Sensitivity (Sn) Sensitivity measures the ability of the process to predict correct results.

Specificity (Sp) Specificity measures the ability of a process to predict incorrect results.

Accuracy Accuracy measures the degree of correctness of the predicted results to its actual value or the experimental value.

MCC Matthews correlation coefficient.

Balanced Accuracy Balanced Accuracy measures the average of the proportion corrects of each class individually. It is used when the dataset used for training purposes is unbalanced.

Where, TP: The pathogenic protein correctly identified as pathogenic.

FP: The non-pathogenic protein incorrectly identified as pathogenic protein.

TN: The non-pathogenic protein correctly identified as non-pathogenic.

FN: The pathogenic protein incorrectly identified as non-pathogenic protein.


Selection of machine learning algorithms and optimization parameters

On comparing the various machine learning algorithms, it was observed that both Random Forest (RF) and Support vector machines (SVM) gave comparable results with accuracy, MCC, and ROC values of 74.9%, 0.56, 0.87 and 73.6%, 0.57 and 0.81, respectively (Table 1). Hence, both the algorithms were selected for further parameter optimization.

Table 1 Comparison of performances between the algorithms

The mean decrease in accuracy of the top 30 features is represented in Additional file 3: Fig. S1 and the complete list of variables with the mean decrease in accuracy values is given in Additional file 1: Table S1. The performances of RF-based classification models were calculated at various mtry values and at ntree = 200–1000 using different top variables. From Additional file 4: Table S3, Additional file 5: Fig. S2a and Additional file 6: Fig. S2b, it is apparent that the model developed using top 50% features at mtry = 13 and ntree = 800 performed better than the other RF-based models and displayed the least %OOB error of 22.12%.

Best parameters for different kernels were achieved using cross-validation accuracies calculated at the tuning step of SVM algorithm. Three SVM kernels, linear, polynomial and radial basis function were used for the model development. Of these kernels, the polynomial kernel showed the best performance with the percentage accuracy and error of 80.2% and 0.18, respectively. The results for all the kernels and their parameters are mentioned in Table 2. As mentioned in the materials and method section, the features with the same ROC values calculated by VarImp function were extracted for the three classes to generate different lists of top variables consisting of 33, 68, 105, 152, 210, 258, 306, 386, 401 features, respectively. The list of top 386 features selected using VarImp function is given in Additional file 7: Supplementary Text. For the selection and development of the final SVM-based classification model, the five-fold cross-validation was performed using the top features and their cross-validation accuracy was recorded. The best performing SVM-based model showed a cross-validation accuracy of 79.88% (Table 3).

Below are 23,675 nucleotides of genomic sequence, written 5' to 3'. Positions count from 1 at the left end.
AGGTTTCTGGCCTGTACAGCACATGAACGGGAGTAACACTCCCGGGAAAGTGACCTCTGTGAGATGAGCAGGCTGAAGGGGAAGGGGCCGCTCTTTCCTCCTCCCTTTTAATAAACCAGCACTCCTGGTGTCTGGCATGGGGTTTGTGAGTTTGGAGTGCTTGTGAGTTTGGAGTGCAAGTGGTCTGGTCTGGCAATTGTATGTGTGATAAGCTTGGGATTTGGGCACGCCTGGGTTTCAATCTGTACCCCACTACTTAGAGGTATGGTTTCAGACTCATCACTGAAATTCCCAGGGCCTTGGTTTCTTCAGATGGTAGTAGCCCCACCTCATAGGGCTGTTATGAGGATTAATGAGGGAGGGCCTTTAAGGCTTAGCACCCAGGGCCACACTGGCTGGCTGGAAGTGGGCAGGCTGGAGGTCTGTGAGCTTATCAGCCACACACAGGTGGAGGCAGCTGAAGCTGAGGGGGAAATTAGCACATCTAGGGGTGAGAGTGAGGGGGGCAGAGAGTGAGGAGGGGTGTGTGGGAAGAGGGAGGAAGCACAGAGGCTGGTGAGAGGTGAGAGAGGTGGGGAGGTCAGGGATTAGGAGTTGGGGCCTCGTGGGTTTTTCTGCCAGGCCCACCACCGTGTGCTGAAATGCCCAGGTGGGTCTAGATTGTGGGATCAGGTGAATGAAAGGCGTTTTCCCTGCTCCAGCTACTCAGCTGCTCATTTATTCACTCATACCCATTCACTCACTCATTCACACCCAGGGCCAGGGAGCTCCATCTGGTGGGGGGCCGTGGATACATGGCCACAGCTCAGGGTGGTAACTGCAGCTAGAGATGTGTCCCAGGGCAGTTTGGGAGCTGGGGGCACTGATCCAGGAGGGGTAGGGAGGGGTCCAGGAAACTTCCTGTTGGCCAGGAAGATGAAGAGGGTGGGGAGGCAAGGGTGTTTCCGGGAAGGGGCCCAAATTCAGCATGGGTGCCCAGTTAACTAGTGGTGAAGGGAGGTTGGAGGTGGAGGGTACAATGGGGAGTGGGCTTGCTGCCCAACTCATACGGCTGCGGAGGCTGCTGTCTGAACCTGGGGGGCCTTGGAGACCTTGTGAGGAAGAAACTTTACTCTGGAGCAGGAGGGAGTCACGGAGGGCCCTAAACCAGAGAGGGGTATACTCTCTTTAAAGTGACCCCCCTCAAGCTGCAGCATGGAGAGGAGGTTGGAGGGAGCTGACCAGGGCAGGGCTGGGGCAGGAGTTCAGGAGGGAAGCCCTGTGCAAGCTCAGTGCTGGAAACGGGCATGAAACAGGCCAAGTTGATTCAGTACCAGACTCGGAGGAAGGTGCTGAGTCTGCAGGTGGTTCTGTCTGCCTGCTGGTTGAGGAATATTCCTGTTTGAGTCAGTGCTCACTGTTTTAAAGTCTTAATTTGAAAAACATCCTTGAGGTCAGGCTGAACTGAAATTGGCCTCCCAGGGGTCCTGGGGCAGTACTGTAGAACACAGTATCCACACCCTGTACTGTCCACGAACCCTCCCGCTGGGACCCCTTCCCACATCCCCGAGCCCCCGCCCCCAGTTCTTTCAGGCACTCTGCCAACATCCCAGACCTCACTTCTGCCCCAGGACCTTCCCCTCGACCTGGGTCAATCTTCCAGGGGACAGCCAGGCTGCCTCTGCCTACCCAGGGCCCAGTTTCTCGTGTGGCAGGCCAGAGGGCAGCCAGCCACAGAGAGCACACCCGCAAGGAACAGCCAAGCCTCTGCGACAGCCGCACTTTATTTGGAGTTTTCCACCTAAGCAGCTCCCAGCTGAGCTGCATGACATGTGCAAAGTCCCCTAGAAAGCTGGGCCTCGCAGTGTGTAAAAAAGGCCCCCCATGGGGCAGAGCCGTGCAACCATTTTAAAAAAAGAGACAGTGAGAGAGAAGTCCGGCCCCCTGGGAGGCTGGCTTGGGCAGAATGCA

Table 2 The cross validation performances of all the three kernels at their best parameters
Table 3 The cross validation accuracies of SVM-based models at different top features

Performance evaluation of RF and SVM classification models using blind set

On comparing the performance of RF and SVM based module on the blind dataset, an accuracy of 78.48% and 81.72% was obtained (Additional file 8: Table S4 and Table 4). The class-wise (Class 1, Class 2 and Class 3) sensitivity, specificity and balanced accuracy values of the SVM-based model and RF-based model are mentioned in Table 4 and Additional file 8: Table S4, respectively, which show that the SVM-based model performed better, both at cross-validation step and on the blind dataset. Thus, the SVM-based model with 386 features was considered as the final model, and the performance of this model was validated using real validation dataset (materials and method section). Further evaluation of performance was carried out using independent datasets consisting of bacterial pathogenic and non-pathogenic protein sequences.

Table 4 The performance of SVM-based model on the MP4 blind set

Performance validation of MP4 using real datasets

The performance of the SVM-based model was evaluated using the 308 sequences that were curated as real dataset-1 and another set of 200 sequences curated as real dataset-2 (materials and method section) and displayed an accuracy of 79.22% and 72% respectively. The class-wise values of sensitivity, specificity and balanced accuracies are provided in Tables 5 and 6.

Table 5 The performance of SVM based model on the real dataset1
Table 6 The performance of SVM based model on the real dataset2

Performance comparison between MP4, MP3 and VirulentPred using real datasets

Using real dataset-1